New York Yankees: Chris Nelson

Rapid Reaction: Angels 8, Yankees 4

August, 15, 2013

NEW YORK -- Phil Hughes' nightmare of a season continues, the Yankees couldn't take advantage of a not-so-sharp C.J. Wilson and Boone Logan gave up a grand slam late on Thursday afternoon at Yankee Stadium.

What it means: The Yankees failed to finish off a four-game sweep of the Angels, but still took three of four and went 5-2 on this homestand. The Yanks are now 62-58 -- in fourth place in the American League East, nine games behind the first-place Red Sox, and 5½ games out in the wild-card race.

The Angels, who improve to 54-66, are in fourth place in the AL West, 15½ games behind the Rangers.

Groundhog day: Hughes pitching at Yankee Stadium is not a recipe for success. Entering Thursday's game, he was 1-8 in the Bronx this season with a 6.18 ERA.

Just eight minutes after Hughes fired the first pitch of the day, the Yankees were trailing. J.B. Shuck led off the game with a single, stole second base and scored on a Josh Hamilton single.

Hughes gave up two more runs in the fourth inning. Erick Aybar led off with a double and scored on a Hank Conger sacrifice fly, and then Chris Nelson blasted a 94 mph fastball into the Yankees' bullpen, making the score 3-1.

Hughes went six innings, giving up three runs on six hits -- that actually qualifies as a good outing for him, especially considering the location. Nevertheless, he fell to 4-12 on the season with a 4.98 ERA. He hasn't won a game since July 2.

Missed opportunities: The good news is, the Yankees pounded out 15 more hits Thursday. The bad news is, they did very little with them.

The Yanks tied the game 1-1 in the third inning, when Brett Gardner smacked a one-out triple and scored on an Alfonso Soriano single (his 14th RBI in a three-day span). But later that inning, with the bases loaded and one out, Vernon Wells grounded into a 5-4-3 double play.

The Yankees had runners on base in every inning, with multiple runners aboard in the second and fourth. But they failed to drive any more home until the ninth, when they were down big.

Soriano continued his torrid stretch -- he went 4-for-5 (all singles) and is now 10-for-14 in the past three games. Robinson Cano had three hits, and Alex Rodriguez and Eduardo Nunez had two apiece.

Cano drove in the Yankees' second run, in the bottom of the ninth, with a single after a Gardner walk and Soriano single. Then Wells drove Soriano and Cano home with a two-out double.

The biggest blow: After Shawn Kelley gave up a leadoff double to Mike Trout in the top of the eighth, Joe Girardi called upon lefty Boone Logan to face Hamilton. Logan struck out Hamilton and retired Aybar, as well, but then walked Mark Trumbo (intentionally) and Conger (unintentionally). Next up was Nelson, who drove the second pitch he saw from Logan, an 81 mph slider, into the left-field seats for a grand slam, making the score 7-1.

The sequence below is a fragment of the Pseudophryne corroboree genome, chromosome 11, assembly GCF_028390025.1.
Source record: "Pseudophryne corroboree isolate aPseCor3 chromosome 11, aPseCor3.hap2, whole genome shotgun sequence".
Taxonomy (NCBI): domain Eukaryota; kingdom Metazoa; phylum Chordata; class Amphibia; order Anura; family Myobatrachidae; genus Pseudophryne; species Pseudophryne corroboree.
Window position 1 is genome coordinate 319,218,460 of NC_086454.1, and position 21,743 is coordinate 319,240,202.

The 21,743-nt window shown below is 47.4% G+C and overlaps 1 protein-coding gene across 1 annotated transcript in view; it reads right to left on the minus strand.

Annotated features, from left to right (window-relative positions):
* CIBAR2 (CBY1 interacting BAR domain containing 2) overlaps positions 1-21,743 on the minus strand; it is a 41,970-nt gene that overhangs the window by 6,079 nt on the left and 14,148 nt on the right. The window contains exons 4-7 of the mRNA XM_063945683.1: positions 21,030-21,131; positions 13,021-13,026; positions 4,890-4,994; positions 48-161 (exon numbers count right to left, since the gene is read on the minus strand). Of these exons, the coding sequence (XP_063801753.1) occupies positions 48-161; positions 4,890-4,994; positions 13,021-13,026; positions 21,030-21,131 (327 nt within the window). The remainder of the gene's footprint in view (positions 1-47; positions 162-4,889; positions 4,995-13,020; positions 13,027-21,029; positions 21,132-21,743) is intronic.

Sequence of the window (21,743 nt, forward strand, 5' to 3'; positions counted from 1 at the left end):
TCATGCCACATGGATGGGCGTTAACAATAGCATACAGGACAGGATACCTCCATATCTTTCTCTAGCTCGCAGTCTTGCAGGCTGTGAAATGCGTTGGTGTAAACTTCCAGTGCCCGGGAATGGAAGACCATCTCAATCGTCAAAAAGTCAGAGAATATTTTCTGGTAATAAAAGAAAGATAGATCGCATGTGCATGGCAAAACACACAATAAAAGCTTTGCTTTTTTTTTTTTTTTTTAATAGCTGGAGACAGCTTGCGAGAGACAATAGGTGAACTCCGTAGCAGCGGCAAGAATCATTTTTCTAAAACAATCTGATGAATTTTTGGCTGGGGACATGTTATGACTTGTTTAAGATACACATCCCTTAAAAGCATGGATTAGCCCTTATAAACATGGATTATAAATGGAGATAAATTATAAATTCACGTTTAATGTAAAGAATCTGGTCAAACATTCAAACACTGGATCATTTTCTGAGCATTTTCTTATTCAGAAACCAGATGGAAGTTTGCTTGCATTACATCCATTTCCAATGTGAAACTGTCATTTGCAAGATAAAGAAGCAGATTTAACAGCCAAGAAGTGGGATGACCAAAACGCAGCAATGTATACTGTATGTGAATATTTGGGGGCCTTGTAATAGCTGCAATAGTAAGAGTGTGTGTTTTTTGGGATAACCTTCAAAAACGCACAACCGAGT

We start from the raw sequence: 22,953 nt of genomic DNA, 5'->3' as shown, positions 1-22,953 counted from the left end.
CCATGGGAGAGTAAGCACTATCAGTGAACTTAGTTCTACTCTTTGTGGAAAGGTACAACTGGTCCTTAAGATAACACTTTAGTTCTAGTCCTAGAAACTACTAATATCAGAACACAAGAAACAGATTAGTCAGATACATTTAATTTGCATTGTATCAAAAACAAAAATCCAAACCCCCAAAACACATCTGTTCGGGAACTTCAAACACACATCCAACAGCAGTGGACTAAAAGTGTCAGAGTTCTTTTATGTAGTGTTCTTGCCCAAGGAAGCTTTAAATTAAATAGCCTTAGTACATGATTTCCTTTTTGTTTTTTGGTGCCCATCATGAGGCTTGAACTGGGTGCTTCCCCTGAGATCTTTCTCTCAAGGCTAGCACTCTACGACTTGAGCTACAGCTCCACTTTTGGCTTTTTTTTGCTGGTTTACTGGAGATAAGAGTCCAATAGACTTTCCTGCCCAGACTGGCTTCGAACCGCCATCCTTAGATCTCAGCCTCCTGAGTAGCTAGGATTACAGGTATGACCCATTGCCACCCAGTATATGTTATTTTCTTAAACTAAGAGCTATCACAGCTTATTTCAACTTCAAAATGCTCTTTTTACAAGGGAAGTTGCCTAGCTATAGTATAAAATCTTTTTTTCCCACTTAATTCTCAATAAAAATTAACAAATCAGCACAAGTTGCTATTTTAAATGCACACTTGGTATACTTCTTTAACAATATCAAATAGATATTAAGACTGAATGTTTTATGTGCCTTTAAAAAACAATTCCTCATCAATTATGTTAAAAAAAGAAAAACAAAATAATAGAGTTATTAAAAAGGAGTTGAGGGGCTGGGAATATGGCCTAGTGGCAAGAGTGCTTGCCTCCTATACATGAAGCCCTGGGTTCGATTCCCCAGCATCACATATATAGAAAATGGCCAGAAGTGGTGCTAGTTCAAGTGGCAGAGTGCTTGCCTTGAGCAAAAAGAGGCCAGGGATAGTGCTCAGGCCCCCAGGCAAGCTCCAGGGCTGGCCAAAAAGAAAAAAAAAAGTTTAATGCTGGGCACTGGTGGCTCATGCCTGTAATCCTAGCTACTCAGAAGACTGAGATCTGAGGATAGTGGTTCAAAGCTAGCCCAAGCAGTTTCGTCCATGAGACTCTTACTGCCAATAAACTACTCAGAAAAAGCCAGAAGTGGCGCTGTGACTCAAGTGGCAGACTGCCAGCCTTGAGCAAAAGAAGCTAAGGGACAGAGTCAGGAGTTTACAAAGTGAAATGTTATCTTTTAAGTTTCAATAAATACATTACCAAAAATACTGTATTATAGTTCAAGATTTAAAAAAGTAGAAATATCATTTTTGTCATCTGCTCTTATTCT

For Nelson, who played in nine games for the Yankees in May, it was his first career grand slam and first career multihomer game.

In mop-up duty, Joba Chamberlain surrendered one more run, on a Grant Green double and a Shuck single.

What's next: The Yanks are headed to Boston for a three-game series against the Sox, starting Friday night. Andy Pettitte (7-9, 4.62) will pitch for New York, opposed by fellow lefty Felix Doubront (8-5, 3.66), with first pitch scheduled for 7:10.

Pregame notes: Robertson out, Nelson in

May, 4, 2013
For the second straight day, David Robertson will not be available out of the Yankees bullpen.

"I’m still expecting him Tuesday [in Colorado]," Joe Girardi said.

Robertson has a sore left hamstring, an injury suffered on Wednesday while pitching against the Astros.

Adam Warren pitched three scoreless innings of relief on Friday, meaning the rest of the bullpen should be fresh. But without Robertson and Joba Chamberlain, who went on the disabled list on Thursday, it's a relatively inexperienced group.

NEW FACE: Chris Nelson will make his debut on Saturday, batting sixth and playing third base.

The Yankees acquired Nelson from the Rockies on Wednesday, for cash or a player to be named later. The 27-year-old was batting .242, with no home runs and four RBIS, in 21 games (66 at-bats) for Colorado. Last season he hit .301, with nine home runs and 53 RBIs, in 111 games (345 at-bats).

Jayson Nix had two of the Yankees' six hits on Friday night, but will sit on Saturday. "I want to get [Nelson] in the mix," Girardi said. "That’s why we went and got him."

SATURDAY STEW: Chris Stewart will be back behind the plate on Saturday, despite the fact that it's a day game after a night game. And Girardi plans to play Stewart on Sunday as well.

"I’ll get [Austin] Romine probably back in the mix in Colorado," Girardi said. "I could change my mind. But it’s three days, it’s still early in the year, we had a day off on Thursday and we have a day off on Monday."

Romine has started just one game since being called up last week when Francisco Cervelli went on the disabled list.

"Stewie's always been a guy that can handle a pitching staff, that's the bottom line," Girardi said. "That's what we've asked our catchers to do, to handle our pitching staff well. And he's familiar with these guys. I want Austin to get familiar with them, so we can get him in the mix more, but it takes a little time. Stew's always been a very good defensive catcher."